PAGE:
• A great client is one who asks tough questions incessantly, almost always in a polite manner.
  • A good client is one who asks tough questions regularly, sometimes politely.
  • A bad customer is one who asks poor questions, regardless of how they ask them.

Tough questions are your friend. Theyâ??re like competitors because they make you better. Or at least, they should.

As for those that aren’t yet great? Your job is to help them achieve it.

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Taking Care

One of the lessons my dad impressed on me when I was old enough to begin to “get it” (or so I thought) was “Be a good listener.”

Naturally, the meaning of that phrase changed for me over the years.

  • As a teenager, it had a rather obvious meaning, “Pay attention and you might learn something.”
  • As a college student, the meaning changed a bit, but the fundamentals were the same.
  • As a newly married guy and later as a dad, I fine-tuned it a bit for the roles I found myself in.

Ultimately, it was about listening before speaking or acting. A handy business lesson if there ever was one.

At work, it became far more complex as it became about listening…really listening to customers (including other people’s customers) about the detective work necessary to create and retain customer loyalty, and sometimes, about figuring out what wasn’t being said while the words still flowed.

Sometimes the most important words from a customer are the ones they fail to say.

Despite the complexity that lesson has taken on at times, the core message is still the important one – a message of listening to learn, one of the most valuable lessons my father taught me.

What level of care do you deliver?

My current context for the most personal level of service was set by Hospice of Cumberland County (Tenn.), but the who and what isn’t really the context I’m trying to get at. The level itself is what I want you to arrive at, regardless of what you do.

Consider the level of care that you’d give to a sick family member. It’s likely to always exceed that given during the course of business, but it’s a standard of care that you can consider when designing different levels of service in your business.

A level of care we’re speaking of is very personal. It isn’t suited for just any business and perhaps not for just any customer, but that isn’t my decision to make about your business. Fact is, it might be perfect for a subset of your customers…or perhaps all of them.

As personal as the end of life care you’d provide for a family member? Isn’t that a bit much? Sure it is.

I suggest that because it brings a level of personal touch to what you deliver that you might not ever have considered. While you still might not deliver something that’s of the same class as end of life care for a family member, it might just provoke a thought that transforms your high end business. That which transforms your high end business quite often transforms the rest of it as well.

What level of care have you failed to offer to your clients? Beyond levels of care, what care itself are you failing to deliver to your clientele?

Doing it right

The other lesson I remember most is “If it’s worth doing, it’s worth doing right.” The unspoken second part of that is “That doesn’t mean that you should do less.”

You might wonder if there is a conflict there, but I don’t believe so. Doing the job the best you can, each time, doesn’t mean perfect. It just means best for you given the skills you possess at that time *and* with a commitment to continuous improvement.

Not starting a project (or a piece of work) because the outcome can’t be perfect is far worse than finishing it with your best, yet imperfect effort. What have you not started because you felt you couldn’t deliver perfect?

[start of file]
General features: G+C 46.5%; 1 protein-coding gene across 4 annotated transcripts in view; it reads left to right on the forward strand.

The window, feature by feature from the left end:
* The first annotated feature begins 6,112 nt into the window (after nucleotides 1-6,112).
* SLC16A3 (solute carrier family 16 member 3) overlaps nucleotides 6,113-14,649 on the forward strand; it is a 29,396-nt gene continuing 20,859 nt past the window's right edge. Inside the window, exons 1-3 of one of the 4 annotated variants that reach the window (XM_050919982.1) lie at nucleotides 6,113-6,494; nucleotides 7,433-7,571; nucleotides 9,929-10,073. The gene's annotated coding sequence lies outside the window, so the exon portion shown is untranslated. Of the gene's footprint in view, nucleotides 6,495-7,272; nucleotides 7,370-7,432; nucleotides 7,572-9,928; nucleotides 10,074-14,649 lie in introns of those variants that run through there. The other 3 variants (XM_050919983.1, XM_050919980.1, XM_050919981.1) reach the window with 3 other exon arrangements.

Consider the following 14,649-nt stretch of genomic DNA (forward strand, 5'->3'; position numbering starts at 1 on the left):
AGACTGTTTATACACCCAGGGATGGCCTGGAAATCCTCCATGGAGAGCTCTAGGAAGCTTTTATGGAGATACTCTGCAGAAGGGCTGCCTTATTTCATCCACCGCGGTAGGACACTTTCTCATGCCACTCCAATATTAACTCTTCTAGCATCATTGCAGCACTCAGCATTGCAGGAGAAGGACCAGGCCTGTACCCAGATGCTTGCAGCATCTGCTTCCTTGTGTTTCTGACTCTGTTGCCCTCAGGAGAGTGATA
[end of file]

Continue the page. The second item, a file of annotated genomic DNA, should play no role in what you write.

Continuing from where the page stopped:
Oh and the third part…focus. Doing things right requires focus on those things. Doing 100 things poorly serves no one well, least of all you. What efforts are you making to get and stay focused? To deflect, destroy or defer distractions?

The undercurrent

Over the last seven weeks, I had many opportunities to learn while caring for my dad. Whether from him, my mom or their friends, the lessons were almost always about taking care.

Are you truly taking care of your clientele? Is there a level of care that you’ve neglected, ignored or simply failed to design?

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Raise The Bar!

Monkeys on a Banana
Creative Commons License photo credit: Furryscaly

During some recent travel to deal with some family stuff, I’ve had a chance to see how business is going elsewhere in the U.S.

One thing caught my eye over the weekend and I think it merits some discussion.

It illustrates how much room there is for a coherent, attentive business in the marketplace…even in today’s economy.


If I look, did it work? Nevermind, that was a few weeks ago…

Seriously, I saw a billboard that stated a HVAC (heating, ventilation and air conditioning) company’s unique sales position (USP) and / or differentiating factor.

It was “We’ll be on time.”

If they aren’t on time, the service is free.

They didn’t advertise the quality of their service or the highly trained nature of their service people.

They simply said “Unlike everyone else, we’ll be on time and if we aren’t, our work will be free.”

One of the biggest time-wasters foisted upon consumers these days is the “We’ll be there between 8 and 5 or noon and 5” etc. People are unwilling to commit an entire day to deal with your inability to manage your work schedule, but they have no choice in many cases.

This HVAC company has a much smaller window of “we’ll be there”, but they’ve decided to accept responsibility when they mismanage their time.

I think it’s an effective sales tool that speaks directly to consumers’ pet peeves, but it begs the question “How much lower can businesses lower the bar?”

Are you lowering the bar or raising it? Which benefits you and frustrates your competition? Which makes it easier for consumers to choose you?

What are you doing that your competition is unable or unwilling to do? Are you leading your market or simply showing up?

Raise the bar.